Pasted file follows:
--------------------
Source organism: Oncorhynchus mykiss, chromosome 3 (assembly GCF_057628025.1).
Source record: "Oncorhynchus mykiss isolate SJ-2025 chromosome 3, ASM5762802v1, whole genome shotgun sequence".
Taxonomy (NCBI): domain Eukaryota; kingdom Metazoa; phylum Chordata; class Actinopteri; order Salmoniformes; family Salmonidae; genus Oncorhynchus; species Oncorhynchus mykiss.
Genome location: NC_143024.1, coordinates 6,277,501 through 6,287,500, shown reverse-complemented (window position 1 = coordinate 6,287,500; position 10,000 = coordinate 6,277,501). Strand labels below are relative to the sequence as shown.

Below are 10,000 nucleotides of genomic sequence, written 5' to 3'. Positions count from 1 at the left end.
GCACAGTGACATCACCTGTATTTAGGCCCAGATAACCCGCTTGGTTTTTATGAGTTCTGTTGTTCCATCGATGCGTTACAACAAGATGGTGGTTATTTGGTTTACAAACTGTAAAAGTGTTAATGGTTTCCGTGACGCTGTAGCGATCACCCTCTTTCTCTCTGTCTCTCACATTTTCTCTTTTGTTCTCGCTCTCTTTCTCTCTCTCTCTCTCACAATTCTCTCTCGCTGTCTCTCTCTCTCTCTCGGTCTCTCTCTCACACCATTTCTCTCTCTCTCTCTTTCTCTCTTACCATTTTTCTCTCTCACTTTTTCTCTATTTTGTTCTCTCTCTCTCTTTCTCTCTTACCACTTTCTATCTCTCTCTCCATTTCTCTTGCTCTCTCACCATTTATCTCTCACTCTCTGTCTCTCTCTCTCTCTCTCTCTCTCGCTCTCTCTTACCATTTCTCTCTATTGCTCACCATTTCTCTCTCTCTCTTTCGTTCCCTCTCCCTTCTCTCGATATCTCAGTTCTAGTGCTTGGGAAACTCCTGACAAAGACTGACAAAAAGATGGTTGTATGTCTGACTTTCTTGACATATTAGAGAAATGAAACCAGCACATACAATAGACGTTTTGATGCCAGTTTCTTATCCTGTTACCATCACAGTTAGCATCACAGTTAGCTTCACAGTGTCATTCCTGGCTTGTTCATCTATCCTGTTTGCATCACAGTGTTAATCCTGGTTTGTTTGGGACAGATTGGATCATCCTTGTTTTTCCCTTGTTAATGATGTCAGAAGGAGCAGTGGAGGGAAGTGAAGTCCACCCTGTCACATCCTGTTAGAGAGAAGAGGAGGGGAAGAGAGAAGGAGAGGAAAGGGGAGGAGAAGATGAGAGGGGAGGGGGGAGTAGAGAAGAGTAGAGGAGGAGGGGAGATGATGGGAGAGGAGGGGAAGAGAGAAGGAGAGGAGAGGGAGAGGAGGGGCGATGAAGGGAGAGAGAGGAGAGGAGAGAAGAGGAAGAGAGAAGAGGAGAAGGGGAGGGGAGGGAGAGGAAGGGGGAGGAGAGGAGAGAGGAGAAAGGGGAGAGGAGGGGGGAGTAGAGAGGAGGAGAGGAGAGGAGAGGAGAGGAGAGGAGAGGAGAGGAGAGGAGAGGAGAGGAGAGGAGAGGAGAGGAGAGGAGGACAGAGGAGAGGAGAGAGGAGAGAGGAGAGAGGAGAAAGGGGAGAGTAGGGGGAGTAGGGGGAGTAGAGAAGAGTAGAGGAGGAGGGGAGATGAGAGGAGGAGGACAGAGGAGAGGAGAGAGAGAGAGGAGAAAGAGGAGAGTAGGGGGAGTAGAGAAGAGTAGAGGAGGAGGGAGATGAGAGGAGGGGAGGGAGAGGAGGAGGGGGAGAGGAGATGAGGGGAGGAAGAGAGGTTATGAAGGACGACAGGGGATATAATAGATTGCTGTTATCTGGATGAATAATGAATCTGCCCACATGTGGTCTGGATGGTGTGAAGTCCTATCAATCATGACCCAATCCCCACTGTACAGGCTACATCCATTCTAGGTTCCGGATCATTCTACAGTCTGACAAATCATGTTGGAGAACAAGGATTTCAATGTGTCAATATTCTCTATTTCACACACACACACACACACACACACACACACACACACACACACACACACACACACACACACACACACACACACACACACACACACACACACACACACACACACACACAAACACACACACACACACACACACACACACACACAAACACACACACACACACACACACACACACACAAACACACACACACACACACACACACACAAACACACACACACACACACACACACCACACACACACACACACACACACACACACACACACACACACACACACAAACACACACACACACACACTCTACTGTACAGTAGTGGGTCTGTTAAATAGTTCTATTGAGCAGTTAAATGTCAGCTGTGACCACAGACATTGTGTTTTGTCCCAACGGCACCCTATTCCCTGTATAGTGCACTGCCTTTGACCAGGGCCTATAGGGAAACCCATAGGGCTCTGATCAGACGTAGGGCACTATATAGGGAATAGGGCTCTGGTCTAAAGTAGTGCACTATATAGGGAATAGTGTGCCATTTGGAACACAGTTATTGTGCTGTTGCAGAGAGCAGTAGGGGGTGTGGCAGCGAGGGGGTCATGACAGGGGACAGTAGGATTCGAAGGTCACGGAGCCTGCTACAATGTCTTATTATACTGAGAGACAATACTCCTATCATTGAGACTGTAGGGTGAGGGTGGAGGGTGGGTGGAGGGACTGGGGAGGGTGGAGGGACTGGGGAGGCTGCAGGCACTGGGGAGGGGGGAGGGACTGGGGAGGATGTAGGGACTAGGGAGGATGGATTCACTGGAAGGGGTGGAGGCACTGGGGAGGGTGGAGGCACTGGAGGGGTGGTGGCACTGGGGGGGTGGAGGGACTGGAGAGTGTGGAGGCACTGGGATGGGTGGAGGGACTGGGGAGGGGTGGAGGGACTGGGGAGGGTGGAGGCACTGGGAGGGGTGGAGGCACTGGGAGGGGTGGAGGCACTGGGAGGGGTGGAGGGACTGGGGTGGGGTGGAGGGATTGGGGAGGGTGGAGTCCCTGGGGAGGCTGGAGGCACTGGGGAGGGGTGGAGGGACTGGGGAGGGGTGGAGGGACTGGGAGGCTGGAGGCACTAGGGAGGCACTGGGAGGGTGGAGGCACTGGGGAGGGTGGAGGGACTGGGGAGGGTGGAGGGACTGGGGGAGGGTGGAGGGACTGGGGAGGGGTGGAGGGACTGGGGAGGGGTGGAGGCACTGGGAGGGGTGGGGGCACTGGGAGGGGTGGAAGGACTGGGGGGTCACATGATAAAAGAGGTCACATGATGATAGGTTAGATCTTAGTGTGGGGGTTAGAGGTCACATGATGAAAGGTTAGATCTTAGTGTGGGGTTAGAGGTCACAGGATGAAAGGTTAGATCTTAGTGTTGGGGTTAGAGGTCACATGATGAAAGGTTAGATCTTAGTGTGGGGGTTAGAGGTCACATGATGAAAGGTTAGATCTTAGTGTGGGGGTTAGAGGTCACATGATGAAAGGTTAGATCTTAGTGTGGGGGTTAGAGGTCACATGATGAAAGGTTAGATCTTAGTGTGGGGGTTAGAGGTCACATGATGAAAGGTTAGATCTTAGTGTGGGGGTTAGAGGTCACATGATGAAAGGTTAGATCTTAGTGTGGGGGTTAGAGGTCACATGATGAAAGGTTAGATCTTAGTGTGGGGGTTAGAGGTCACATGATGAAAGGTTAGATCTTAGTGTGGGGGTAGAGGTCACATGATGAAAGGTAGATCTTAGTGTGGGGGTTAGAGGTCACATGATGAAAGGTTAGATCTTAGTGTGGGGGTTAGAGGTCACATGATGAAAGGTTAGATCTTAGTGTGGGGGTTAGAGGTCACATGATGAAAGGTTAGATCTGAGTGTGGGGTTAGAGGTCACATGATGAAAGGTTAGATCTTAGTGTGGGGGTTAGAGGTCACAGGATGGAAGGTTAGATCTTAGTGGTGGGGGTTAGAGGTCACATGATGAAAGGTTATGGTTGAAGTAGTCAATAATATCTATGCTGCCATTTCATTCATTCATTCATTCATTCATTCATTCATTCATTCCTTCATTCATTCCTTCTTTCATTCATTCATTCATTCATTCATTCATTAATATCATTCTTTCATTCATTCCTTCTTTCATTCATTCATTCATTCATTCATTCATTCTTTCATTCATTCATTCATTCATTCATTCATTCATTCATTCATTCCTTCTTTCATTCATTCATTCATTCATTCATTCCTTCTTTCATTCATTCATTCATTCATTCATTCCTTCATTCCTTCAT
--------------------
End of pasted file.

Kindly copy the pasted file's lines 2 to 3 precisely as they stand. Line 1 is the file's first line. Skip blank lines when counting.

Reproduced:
Source record: "Oncorhynchus mykiss isolate SJ-2025 chromosome 3, ASM5762802v1, whole genome shotgun sequence".
Taxonomy (NCBI): domain Eukaryota; kingdom Metazoa; phylum Chordata; class Actinopteri; order Salmoniformes; family Salmonidae; genus Oncorhynchus; species Oncorhynchus mykiss.